For more information, visit


Are You the Brother or Sister (Sibling) of an Individual with a Developmental Disability

December 18th, 2012

  • Are you an adult (over 18)?
  • Are you the brother or sister (sibling) of an individual with a developmental disability? *
  • Does your sibling live in New York State (including New York City)?

If you answered “yes” to these questions, then we want to hear from you! Please complete our New York State Siblings Needs Survey. We are trying to better understand the needs of siblings in New York State. The findings from this survey will help us plan the next steps to support adult siblings of persons with developmental disabilities.  We will also give you a list of sibling web resources at the end of the survey. The survey will take about 10-15 minutes.

To complete the survey, click on this link:


Funding Helps Inclusion Education For Special Needs Students

October 11th, 2012

As part of the overhaul process of special education in New York City public schools, one of the goals is increased student inclusion, both in individual schools and system-wide. Though inclusive classroom placement for students with disabilities has been the national education policy for some ten years, in New York City public schools, of the approximately 165,000 students with disabilities, some 40 percent of them currently spend all or most of their school day in separate classes from students without disabilities.

According to numerous studies, children with disabilities who are educated with their peers without disabilities in inclusive classrooms show a variety of academic gains, including mastery of  IEP goals, improved standardized test performance, increased motivation, and better on-task behaviors. [1]  In contrast, students with disabilities who are educated in separate classes show a graduation rate of 5 percent, which is far below the citywide overall graduation rate of 65 percent.

Now, as part of the overhaul process, New York City schools will begin incorporating students into inclusive classrooms for grades kindergarten, sixth and ninth. Administrators, including principals, teachers and aids, have been training to work with all levels of learners, their families, and individualized education plans (I.E.P.s), and teachers with special needs students in their classrooms. [2]

Prior to 2012, rather than have every school able to accommodate every student,  New York City students with special needs would often be transferred from their neighborhood school, or even their district school, to attend a school with special needs services in place. These reform plans are one part of a push to comply with the Education for All Handicapped Children Act of 1975 for all 1,700 New York public schools. And while advocates and parents have been working for a broader acceptance of students with special needs in the public school system, some have voiced concern that mainstream educators do not have the necessary resources and training to meet students’ needs effectively, and that some special needs students will be placed in inclusive classrooms when they would be better served working with education specialists. [3]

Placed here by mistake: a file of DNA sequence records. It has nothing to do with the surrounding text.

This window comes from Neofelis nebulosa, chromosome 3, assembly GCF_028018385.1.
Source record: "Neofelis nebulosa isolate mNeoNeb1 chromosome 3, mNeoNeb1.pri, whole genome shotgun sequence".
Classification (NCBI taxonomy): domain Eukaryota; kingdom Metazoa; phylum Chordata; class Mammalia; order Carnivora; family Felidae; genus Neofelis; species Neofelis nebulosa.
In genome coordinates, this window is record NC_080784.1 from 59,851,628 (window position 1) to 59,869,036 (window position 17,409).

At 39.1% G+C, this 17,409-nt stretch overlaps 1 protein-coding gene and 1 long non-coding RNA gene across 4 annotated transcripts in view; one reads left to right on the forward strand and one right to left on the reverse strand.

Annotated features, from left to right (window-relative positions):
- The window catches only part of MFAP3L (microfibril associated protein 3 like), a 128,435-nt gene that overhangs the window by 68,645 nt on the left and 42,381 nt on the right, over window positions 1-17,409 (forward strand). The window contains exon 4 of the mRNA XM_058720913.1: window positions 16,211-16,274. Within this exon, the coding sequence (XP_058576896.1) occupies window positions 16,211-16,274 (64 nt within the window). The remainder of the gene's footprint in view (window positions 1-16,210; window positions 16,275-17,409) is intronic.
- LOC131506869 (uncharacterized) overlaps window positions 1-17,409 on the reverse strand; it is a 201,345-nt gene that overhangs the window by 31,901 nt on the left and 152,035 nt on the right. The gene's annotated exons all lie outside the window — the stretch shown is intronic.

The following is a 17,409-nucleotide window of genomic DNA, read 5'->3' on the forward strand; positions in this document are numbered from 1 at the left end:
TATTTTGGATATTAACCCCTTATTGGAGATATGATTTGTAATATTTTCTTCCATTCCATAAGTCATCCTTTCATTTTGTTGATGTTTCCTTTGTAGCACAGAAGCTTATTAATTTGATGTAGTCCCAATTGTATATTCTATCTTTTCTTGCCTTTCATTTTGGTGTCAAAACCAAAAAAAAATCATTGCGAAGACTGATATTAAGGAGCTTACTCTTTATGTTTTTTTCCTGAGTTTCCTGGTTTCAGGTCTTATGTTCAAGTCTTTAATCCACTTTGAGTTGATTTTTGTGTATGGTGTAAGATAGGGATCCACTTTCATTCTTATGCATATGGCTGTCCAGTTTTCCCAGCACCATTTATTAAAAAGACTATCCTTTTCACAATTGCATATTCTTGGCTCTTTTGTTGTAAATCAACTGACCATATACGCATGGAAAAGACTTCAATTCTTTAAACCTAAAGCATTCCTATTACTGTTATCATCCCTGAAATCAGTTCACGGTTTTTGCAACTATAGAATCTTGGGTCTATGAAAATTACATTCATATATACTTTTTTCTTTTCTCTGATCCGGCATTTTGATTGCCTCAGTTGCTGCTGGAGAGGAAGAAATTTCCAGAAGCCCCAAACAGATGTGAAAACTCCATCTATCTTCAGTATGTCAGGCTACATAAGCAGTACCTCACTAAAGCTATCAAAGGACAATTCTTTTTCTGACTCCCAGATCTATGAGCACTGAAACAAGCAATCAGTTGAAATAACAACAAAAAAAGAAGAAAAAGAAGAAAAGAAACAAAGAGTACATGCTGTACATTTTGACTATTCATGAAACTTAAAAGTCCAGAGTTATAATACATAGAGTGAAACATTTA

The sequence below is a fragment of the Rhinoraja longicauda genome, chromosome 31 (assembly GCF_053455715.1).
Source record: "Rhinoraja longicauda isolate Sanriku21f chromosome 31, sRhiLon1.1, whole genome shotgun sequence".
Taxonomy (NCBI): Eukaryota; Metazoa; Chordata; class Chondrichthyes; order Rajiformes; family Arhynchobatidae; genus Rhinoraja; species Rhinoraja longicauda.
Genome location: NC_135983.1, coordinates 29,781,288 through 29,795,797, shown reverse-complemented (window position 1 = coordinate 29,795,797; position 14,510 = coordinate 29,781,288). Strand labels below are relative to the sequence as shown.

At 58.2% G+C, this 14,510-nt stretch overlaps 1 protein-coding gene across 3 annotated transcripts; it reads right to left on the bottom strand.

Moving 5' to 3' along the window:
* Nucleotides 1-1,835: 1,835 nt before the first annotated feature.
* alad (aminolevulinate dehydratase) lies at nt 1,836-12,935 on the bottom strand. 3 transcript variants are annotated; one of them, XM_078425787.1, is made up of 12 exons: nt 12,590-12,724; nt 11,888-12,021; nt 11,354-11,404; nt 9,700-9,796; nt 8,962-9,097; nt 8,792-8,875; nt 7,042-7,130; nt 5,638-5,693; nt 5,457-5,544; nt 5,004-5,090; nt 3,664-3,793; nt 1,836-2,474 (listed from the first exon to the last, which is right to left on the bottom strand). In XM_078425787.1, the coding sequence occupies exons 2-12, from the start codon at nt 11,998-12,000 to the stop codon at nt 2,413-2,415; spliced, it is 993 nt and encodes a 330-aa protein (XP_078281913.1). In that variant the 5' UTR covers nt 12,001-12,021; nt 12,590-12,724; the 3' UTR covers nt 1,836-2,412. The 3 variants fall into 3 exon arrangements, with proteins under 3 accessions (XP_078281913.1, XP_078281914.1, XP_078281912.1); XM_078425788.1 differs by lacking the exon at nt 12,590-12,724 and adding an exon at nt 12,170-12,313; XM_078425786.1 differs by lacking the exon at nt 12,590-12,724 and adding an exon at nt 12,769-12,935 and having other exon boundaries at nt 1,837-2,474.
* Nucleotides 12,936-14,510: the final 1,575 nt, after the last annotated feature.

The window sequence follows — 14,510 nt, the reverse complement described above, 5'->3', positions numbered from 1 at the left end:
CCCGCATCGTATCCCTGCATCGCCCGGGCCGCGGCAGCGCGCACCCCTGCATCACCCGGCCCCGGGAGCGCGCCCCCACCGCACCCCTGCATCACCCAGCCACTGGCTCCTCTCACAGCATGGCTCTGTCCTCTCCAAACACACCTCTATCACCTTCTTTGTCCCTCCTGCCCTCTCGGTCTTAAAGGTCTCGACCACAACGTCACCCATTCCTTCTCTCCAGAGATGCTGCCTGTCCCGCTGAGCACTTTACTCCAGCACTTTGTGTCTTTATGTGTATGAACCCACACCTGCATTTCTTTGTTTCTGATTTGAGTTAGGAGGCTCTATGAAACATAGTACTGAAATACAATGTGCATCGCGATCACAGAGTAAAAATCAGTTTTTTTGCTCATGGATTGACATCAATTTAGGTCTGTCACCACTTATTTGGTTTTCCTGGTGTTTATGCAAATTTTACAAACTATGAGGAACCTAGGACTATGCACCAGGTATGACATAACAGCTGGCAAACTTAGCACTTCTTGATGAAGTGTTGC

This past May, The Panel for Education Policy voted to alter New York city’s financing formula to help restructure the city’s special education program by allotting money to the students rather than to special education classes. [4]

For more information, visit our website at


Proposed Changes for Autism Spectrum Disorders in the Diagnostic and Statistical Manual (DSM) can have a Profound Impact

September 20th, 2012

Our guest blog this week is written by Lisa B. Rudley, Vice President of Private Client Services for Clark Dodge Asset Management. Lisa is responsible for Client Advisory Services and Business Development and brings over 15 years of financial investment services expertise.

By Lisa Rudley

A coalition of groups within the autism community is extremely concerned about potential impacts of the proposed criteria for Autism Spectrum Disorders (ASD) in the American Psychiatric Association’s Diagnostic and Statistical Manual (DSM) – 5th Edition. The new criteria are supposed to be finalized by December 2012 for May 2013 publication. The ramifications of a new autism definition are far reaching and could be devastating. Among other changes, the new autism criteria will eliminate Asperger Syndrome and PDD-NOS, although children with these conditions could still be diagnosed with autism if they meet the DSM-5 criteria. A child who does not present with restricted or repetitive behaviors would not meet the criteria for autism. Everything from epidemiology to services could be affected for individuals with autism. Those dealing with autism need more answers and support, not more hurdles.

Since February 2012, five studies have been published indicating the proposed DSM-5 ASD criteria will significantly reduce the number of people diagnosed with ASD compared to the current DSM-IVTR criteria:

McPartland and Volkmar – 39.4% decrease
Worley and Matson – 32.2% decrease
Matson et al. – 47.8% decrease
Gibbs et al. – 23.4% decrease
Taheri and Perry – 37% decrease